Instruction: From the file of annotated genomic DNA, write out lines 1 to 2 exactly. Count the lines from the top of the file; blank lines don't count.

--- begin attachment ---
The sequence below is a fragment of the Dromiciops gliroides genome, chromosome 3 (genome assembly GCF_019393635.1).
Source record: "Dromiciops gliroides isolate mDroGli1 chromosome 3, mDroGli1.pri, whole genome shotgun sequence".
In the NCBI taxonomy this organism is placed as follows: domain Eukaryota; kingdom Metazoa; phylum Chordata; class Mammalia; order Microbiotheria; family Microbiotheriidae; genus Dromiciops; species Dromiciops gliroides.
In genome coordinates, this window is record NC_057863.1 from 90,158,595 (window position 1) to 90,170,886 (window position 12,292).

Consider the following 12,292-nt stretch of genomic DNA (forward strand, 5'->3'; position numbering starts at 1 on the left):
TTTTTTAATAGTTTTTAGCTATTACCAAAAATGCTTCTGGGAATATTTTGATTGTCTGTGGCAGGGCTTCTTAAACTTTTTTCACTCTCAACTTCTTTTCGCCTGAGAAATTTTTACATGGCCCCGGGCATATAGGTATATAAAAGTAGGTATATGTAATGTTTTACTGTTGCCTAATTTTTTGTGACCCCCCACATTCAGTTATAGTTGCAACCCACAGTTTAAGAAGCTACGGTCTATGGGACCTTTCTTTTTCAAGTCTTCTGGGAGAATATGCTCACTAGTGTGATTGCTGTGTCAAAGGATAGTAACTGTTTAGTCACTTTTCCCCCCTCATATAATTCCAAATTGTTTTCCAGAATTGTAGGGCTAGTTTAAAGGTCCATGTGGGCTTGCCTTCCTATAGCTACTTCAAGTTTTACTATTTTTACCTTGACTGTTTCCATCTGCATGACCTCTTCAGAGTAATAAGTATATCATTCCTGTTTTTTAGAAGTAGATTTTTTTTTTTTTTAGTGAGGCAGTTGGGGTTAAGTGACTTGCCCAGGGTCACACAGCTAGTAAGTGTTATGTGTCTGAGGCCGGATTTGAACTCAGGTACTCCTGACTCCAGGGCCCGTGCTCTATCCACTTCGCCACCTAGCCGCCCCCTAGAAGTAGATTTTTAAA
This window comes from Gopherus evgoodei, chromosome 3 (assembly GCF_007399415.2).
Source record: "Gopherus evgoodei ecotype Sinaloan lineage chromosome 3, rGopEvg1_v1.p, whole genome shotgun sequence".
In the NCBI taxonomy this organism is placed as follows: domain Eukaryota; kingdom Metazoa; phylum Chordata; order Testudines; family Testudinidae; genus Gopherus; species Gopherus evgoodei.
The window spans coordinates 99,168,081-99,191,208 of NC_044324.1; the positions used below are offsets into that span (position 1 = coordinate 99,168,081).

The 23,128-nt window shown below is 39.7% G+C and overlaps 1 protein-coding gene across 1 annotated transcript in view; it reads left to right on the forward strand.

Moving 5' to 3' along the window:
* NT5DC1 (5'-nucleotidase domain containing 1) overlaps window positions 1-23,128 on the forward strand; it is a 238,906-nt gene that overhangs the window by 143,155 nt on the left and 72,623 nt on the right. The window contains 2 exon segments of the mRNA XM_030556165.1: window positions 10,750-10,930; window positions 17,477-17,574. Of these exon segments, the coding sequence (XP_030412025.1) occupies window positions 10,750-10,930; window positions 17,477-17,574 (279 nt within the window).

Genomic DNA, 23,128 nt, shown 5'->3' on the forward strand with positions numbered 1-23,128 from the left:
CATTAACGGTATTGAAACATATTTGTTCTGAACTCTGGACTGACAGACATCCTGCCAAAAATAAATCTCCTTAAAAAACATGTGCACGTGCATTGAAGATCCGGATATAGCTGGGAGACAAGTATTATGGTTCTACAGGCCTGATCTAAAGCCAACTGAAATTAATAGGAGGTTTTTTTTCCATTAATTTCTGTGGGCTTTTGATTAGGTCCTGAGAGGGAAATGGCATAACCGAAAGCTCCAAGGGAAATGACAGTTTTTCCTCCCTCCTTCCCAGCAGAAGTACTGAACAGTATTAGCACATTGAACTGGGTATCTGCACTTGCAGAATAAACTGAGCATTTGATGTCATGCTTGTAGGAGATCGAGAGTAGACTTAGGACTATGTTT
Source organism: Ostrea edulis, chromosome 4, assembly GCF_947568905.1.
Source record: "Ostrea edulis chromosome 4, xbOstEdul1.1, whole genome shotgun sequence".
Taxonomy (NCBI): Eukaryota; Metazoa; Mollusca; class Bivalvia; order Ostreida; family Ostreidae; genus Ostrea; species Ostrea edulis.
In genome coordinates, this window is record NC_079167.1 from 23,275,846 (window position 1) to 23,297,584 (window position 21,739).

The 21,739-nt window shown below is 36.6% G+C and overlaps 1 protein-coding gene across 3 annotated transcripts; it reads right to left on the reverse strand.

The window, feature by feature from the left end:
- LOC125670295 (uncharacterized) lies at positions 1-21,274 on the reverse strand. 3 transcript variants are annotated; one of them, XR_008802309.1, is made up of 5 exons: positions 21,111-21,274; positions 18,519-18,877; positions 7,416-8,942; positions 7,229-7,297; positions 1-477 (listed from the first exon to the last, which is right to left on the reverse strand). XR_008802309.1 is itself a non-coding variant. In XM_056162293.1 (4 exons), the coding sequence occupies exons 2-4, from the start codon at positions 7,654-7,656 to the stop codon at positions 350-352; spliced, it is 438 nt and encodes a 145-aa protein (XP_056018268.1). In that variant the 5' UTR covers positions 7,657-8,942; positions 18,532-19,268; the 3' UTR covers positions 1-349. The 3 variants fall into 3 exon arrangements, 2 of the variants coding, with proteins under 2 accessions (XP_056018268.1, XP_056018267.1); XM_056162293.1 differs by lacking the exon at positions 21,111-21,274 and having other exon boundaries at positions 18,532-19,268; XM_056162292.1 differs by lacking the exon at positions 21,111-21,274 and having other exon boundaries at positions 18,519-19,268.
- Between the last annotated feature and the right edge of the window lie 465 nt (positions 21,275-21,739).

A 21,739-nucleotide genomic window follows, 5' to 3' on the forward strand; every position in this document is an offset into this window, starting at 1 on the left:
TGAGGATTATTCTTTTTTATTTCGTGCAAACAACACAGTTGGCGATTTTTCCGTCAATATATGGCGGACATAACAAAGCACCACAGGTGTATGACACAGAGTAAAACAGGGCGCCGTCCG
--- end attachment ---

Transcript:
The sequence below is a fragment of the Dromiciops gliroides genome, chromosome 3 (genome assembly GCF_019393635.1).
Source record: "Dromiciops gliroides isolate mDroGli1 chromosome 3, mDroGli1.pri, whole genome shotgun sequence".